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Advice for driving in Switzerland

Driving in Switzerland

Updated: 25 July 2024



Tips, Checklist & Legal Requirements




If you are looking to drive in Switzerland then you you must be at least 18 years old and have a valid UK driving licence, insurance and vehicle documents.

Driver's checklist:

  •  · Valid driving licence
  •  · Proof of identification (passport)
  •  · Insurance documents (third part or above)
  •  · Proof of ownership (registration certificate)

If you do not own the vehicle you are driving, you are advised to obtain written permission from the registered owner.


Driver safety

Driving in Switzerland is considered safe. In 2011 there were 4.1 road deaths per 100,000 of the population in Switzerland, compared to the UK average of 3.1 per 100,000. If you are driving long distances then care should be taken to plan your journey and to take regular breaks. Enjoy the magnificient views and please don’t become a statistic for the sake of a break.


Switzerland Driving Laws

Seat belts are required for all passengers, whether in the front or back seat of the vehicle. No children under the age of seven are allowed to travel in the front seat without the appropiate restraint, and children between 7 and 12 years old must use seat belts or an appropiate restraint to their size.

When driving on a motorway it is mandatory to display a vehicle sticker that can be bought at the border and at most petrol stations. Towed caravans and trailers will also need an extra sticker.


Equipment required by drivers

It is compulsory to carry a Warning triangle, GB Sticker and Headlamp converters within your vehicle. In addition, drivers must have a spare pair of glasses (if needed for driving). Fire extinguisher and first-aid kits are advised but not compulsory.


Speed Limits

Speed traps and cameras are operational throughout the country. Maximum speed limits can vary on motorways so we recommend you check the signposts. In-car radar detectors are illegal and on-the-spot fines are issued for the infringement of most regulations.

Standard speed limits (km/h) unless otherwise stated by traffic signs:

50Kmh Urban roads (31 mph).

80Kmh Non-urban roads (50 mph).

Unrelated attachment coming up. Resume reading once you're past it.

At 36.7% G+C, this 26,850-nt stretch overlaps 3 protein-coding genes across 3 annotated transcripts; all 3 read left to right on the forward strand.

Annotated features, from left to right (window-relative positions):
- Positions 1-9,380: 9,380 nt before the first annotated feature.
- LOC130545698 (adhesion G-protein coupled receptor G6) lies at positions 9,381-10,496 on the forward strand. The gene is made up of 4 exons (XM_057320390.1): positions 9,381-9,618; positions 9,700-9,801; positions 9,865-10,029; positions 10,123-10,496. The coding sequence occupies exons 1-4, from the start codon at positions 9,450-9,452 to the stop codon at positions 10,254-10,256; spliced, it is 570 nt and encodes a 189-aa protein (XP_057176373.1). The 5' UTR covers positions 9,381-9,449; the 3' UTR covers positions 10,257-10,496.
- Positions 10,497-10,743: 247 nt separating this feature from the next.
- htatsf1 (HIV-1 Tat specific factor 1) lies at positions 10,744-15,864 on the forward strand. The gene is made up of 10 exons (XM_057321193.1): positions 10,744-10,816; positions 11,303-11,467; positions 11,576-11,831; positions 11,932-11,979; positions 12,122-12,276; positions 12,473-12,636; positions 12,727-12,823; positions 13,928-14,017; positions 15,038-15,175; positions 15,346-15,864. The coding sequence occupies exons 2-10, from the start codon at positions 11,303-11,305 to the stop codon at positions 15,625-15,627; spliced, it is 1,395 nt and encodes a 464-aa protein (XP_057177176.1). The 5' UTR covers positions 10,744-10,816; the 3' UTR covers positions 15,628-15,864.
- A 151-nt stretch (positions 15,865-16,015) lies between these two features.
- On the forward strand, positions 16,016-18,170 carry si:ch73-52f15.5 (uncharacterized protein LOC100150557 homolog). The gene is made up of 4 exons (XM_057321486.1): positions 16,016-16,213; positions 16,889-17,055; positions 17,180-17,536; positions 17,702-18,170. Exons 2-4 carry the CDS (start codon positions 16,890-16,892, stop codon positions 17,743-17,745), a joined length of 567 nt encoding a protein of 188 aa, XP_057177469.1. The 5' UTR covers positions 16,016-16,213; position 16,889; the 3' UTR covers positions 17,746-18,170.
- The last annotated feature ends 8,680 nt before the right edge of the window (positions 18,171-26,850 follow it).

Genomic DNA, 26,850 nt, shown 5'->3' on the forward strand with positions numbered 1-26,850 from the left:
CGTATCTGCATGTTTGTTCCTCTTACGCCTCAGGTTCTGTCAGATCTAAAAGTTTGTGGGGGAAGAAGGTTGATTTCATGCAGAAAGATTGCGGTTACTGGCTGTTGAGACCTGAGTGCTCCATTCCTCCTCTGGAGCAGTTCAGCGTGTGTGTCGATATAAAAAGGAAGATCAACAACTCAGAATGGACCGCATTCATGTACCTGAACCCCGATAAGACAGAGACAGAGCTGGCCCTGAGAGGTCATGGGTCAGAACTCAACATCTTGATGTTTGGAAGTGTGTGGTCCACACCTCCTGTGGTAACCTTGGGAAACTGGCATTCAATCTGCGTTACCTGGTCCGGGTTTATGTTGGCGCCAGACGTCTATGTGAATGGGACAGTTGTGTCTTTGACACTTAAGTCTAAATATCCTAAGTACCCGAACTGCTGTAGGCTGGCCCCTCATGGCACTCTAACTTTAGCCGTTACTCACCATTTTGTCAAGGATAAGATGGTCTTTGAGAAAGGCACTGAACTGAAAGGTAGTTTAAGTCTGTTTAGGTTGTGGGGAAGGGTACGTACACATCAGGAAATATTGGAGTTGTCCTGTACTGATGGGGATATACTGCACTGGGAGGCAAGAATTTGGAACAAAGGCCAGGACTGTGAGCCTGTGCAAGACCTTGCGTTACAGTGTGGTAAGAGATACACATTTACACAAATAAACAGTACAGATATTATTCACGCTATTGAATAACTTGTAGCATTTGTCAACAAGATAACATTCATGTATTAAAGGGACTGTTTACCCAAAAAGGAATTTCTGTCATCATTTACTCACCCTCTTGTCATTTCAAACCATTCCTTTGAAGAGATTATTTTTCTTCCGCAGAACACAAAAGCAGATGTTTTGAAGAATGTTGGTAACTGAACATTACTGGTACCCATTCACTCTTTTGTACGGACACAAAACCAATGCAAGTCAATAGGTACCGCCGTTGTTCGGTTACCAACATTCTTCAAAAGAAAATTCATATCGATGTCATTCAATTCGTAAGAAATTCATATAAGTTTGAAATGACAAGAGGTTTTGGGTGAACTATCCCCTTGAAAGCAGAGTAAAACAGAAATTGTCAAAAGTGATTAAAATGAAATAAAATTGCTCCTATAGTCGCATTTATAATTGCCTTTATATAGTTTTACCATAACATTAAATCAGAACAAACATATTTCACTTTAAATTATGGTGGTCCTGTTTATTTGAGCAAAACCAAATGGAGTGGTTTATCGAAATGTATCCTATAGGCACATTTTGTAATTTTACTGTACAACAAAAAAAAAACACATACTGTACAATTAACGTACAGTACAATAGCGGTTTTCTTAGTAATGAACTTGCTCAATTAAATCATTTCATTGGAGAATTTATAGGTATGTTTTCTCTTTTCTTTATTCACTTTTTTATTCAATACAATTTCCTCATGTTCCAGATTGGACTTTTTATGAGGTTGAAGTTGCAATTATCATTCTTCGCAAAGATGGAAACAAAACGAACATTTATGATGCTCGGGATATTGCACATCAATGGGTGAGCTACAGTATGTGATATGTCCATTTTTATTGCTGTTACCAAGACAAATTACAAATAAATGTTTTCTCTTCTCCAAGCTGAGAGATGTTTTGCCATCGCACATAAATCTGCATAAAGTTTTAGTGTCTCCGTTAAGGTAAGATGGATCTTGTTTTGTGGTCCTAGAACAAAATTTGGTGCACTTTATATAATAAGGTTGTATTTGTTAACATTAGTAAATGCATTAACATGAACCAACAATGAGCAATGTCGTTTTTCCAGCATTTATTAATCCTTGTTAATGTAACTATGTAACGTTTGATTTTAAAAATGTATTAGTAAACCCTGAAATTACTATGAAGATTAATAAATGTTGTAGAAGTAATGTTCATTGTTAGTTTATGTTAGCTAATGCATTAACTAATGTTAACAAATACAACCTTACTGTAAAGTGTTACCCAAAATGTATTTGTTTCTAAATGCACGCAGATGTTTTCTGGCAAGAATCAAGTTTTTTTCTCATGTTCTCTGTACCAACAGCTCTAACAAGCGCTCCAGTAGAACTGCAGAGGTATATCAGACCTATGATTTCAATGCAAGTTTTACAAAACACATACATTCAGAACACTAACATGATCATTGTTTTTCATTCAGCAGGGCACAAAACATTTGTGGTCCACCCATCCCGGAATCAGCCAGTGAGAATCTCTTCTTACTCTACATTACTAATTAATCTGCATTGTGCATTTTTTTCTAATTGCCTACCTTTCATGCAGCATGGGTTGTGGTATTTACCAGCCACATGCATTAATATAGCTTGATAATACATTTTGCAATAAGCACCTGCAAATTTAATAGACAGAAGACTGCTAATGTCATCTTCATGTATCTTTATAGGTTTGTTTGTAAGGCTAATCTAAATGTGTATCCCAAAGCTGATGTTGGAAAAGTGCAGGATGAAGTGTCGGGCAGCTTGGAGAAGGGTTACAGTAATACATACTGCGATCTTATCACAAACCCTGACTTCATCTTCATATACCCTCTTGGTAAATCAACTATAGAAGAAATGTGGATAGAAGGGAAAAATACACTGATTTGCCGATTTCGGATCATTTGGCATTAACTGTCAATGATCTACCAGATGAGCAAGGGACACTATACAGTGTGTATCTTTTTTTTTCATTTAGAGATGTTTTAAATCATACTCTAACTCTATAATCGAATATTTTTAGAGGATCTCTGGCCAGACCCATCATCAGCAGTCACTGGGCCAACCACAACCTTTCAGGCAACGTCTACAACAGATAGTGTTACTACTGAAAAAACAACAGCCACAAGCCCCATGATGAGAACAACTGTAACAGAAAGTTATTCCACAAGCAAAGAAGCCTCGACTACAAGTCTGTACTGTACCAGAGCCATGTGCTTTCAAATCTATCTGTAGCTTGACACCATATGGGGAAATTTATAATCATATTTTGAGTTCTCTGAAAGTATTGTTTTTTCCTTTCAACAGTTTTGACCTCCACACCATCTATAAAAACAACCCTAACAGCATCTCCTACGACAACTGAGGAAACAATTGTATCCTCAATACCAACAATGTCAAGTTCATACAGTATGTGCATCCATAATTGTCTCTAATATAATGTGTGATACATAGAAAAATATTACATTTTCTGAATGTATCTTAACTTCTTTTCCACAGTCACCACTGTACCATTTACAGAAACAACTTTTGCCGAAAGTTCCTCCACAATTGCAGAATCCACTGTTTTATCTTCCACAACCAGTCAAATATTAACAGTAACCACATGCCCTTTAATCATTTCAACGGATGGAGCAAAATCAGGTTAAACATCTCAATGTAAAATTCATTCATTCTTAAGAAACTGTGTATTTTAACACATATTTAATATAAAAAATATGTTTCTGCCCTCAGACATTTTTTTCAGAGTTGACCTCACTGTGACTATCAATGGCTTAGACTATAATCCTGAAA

120Kmh 100Kmh Motorways / expressways (74 - 62 mph).



50Kmh Urban roads (31 mph).

80Kmh Non-urban roads (50 mph).

80Kmh Motorways / expressways (50 mph).


Drinking and Driving

Switzerland has stricter drink driving laws than the UK. The legal limit is 0.05%.



On motorcycle, both driver and passenger must wear a helmet.


Mobile Phones

Use of mobile phones is prohibited whilst driving in Switzerland.



The use of dipped headlights is advised at all times, especially on major routes.


Driving in Winter

Winter tyres are mandatory from November to April, and snow chains must be used when needed. When going around a sharp bend you must sound your horn during the day and flash your headlights at night.


General Driving Advice

So to recap here is our checklist for driving in Switzerland:

  1. Ensure you have proper documentation: valid driving licence, ID, driving insurance covering driving in Switzerland, proof of ownership (registration certification).
  2. Take plenty of breaks when driving long distances.
  3. Ensure all passengers are wearing seat belts and remember children 7 and under are not allowed to travel in the front seat.
  4. Ensure your car is equipped with the following safety equipment: A Warning triangle, GB Sticker and headlamp converters. You must also have a spare pair of glasses and it's advised to carry a fire extinguisher, first aid kit and a replacement bulb kit.
  5. Check fuel compatibility as some fuels may not be compatible with your vehicle.
  6. Do not drink and drive.
  7. Observe local speed limits – as a general rule built up areas have limits of 50km/h (31 mph), outside built up areas are 90km/h (56mph). In car radar detectors are illegal.
  8. Dipped headlights are recommended in even in daytime conditions.


Driving through Switzerland to another destination? You might like to read our guides to:

Need breakdown cover for Switzerland? Eurobreakdown.com can provide you with comprehensive single trip breakdown cover or annual multi trip breakdown policies with a best price guarantee.


Reference: The statistics mentioned on this page were sourced from the International Transport Forum’s Road Safety Annual Report 2013 and, to the best of Eurobreakdown.com’s knowledge, are correct at the time of publication (May 2014).


For general European driving tips click here